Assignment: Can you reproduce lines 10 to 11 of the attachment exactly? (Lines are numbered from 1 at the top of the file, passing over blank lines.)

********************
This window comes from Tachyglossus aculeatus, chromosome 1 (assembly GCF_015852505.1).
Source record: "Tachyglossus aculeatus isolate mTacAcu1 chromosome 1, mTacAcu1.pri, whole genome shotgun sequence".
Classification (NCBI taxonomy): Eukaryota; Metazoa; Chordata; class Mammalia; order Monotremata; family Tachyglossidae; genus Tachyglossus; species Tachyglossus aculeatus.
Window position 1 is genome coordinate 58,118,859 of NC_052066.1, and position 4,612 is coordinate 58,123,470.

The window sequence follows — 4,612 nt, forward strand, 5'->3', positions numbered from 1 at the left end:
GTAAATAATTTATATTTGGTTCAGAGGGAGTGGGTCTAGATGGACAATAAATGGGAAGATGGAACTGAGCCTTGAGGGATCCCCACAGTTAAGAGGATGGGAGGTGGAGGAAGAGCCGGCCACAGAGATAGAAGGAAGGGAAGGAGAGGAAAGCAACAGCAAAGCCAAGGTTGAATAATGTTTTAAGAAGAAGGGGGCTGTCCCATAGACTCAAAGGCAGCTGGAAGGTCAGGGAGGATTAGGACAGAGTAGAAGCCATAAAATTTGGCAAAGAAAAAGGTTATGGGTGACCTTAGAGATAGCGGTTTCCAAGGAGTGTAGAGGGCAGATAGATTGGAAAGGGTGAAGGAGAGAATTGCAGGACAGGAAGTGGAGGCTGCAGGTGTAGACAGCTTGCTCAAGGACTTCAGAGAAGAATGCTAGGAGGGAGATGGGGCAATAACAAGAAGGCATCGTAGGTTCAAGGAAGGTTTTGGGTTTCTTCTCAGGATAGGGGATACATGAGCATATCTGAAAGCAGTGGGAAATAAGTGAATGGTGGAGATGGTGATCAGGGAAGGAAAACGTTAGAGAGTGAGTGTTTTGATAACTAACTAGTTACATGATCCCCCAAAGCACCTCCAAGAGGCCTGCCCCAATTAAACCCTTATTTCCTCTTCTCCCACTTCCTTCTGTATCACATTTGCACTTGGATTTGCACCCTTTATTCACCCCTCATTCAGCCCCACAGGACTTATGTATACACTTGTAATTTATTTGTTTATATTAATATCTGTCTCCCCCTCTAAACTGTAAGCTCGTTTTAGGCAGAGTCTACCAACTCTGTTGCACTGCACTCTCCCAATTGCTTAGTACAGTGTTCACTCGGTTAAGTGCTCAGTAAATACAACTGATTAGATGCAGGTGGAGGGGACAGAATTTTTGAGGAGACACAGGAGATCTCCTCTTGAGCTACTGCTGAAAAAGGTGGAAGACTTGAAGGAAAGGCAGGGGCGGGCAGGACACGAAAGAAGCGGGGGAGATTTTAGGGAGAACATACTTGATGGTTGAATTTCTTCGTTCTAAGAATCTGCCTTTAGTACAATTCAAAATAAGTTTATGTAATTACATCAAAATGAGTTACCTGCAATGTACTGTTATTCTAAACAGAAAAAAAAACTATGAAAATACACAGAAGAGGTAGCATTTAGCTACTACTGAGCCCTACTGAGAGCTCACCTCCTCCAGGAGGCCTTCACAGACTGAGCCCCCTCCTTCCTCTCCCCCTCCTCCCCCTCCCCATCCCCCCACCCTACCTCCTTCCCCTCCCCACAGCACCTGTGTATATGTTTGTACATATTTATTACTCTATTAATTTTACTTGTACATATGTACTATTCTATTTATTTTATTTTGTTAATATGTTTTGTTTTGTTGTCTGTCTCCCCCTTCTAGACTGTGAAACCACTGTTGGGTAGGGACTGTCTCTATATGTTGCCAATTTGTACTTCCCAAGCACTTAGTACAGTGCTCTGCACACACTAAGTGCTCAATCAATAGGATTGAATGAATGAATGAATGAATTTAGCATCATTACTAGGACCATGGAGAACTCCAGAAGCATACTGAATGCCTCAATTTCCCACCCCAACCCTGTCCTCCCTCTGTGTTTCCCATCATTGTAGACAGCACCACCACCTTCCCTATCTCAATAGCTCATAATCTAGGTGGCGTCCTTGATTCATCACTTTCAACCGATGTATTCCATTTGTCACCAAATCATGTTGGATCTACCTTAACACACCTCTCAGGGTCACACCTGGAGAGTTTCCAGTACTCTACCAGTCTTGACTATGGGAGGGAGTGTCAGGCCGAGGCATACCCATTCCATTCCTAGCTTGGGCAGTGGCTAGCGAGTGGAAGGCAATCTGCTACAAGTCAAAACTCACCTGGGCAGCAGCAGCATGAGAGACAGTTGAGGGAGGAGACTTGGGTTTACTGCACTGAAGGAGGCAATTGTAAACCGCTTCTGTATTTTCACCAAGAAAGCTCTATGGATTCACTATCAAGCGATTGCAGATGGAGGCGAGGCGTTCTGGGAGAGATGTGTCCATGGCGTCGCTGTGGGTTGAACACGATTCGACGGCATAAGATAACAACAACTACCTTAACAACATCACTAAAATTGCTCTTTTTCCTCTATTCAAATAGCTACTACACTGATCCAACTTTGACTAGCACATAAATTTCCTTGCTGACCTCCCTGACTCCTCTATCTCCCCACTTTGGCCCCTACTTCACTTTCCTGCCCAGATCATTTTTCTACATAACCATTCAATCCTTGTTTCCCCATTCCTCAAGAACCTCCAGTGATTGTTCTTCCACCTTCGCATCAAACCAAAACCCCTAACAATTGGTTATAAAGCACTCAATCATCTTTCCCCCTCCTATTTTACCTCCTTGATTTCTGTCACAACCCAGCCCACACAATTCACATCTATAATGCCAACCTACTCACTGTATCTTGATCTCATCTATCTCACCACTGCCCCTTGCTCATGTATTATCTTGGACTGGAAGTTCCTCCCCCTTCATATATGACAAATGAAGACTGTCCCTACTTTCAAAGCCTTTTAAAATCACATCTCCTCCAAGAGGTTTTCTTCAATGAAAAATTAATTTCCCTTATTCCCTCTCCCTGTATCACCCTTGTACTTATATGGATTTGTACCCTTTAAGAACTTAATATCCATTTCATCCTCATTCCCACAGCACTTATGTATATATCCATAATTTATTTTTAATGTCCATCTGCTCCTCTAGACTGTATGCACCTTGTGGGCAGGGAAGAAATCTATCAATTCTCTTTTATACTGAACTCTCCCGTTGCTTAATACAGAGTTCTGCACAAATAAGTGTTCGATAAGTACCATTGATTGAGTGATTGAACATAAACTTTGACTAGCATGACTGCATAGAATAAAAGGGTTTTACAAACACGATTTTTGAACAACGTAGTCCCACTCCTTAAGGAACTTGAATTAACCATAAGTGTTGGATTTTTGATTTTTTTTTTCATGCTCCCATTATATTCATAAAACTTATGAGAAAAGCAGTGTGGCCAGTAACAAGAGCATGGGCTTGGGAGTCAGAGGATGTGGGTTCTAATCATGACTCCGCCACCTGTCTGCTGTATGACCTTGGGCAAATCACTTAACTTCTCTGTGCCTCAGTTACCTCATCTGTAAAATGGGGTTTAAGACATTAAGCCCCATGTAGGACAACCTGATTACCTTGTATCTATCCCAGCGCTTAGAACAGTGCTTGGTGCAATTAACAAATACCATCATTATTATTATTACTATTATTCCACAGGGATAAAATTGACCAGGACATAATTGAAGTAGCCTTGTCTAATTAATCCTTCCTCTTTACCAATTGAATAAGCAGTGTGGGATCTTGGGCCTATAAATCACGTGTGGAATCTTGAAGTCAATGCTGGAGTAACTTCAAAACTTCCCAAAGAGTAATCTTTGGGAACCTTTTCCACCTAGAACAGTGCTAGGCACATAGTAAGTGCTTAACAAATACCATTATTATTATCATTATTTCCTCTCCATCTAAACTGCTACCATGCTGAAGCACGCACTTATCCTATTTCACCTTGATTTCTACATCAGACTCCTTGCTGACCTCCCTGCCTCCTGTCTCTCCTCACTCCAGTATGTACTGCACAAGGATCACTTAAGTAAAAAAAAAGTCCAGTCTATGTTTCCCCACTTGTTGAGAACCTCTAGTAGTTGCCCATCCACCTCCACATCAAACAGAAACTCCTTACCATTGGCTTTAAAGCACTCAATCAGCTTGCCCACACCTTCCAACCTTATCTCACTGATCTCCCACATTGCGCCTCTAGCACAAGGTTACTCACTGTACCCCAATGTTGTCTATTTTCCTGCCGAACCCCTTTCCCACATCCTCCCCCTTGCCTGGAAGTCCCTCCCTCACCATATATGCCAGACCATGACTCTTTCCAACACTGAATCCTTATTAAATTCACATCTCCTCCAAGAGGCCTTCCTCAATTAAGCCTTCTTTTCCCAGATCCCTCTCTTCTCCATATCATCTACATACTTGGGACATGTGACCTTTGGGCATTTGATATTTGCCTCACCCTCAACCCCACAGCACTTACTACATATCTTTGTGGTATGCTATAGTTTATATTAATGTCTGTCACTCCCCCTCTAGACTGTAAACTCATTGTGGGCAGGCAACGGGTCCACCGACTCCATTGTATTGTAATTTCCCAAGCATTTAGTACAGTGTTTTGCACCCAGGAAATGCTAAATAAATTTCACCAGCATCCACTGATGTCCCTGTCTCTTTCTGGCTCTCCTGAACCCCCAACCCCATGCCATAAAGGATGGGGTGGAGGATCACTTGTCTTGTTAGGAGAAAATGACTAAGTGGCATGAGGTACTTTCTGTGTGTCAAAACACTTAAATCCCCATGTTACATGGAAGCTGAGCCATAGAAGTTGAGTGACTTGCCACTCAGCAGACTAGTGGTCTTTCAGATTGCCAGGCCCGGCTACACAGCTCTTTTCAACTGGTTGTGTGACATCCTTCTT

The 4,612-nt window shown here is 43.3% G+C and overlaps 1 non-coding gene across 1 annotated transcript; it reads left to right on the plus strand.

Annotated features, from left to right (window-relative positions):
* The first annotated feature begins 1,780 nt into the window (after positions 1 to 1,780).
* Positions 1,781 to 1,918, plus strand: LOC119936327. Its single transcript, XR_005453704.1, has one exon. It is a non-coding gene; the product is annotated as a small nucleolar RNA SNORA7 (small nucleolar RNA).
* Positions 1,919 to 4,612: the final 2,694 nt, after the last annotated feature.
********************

* Positions 1,781 to 1,918, plus strand: LOC119936327. Its single transcript, XR_005453704.1, has one exon. It is a non-coding gene; the product is annotated as a small nucleolar RNA SNORA7 (small nucleolar RNA).
* Positions 1,919 to 4,612: the final 2,694 nt, after the last annotated feature.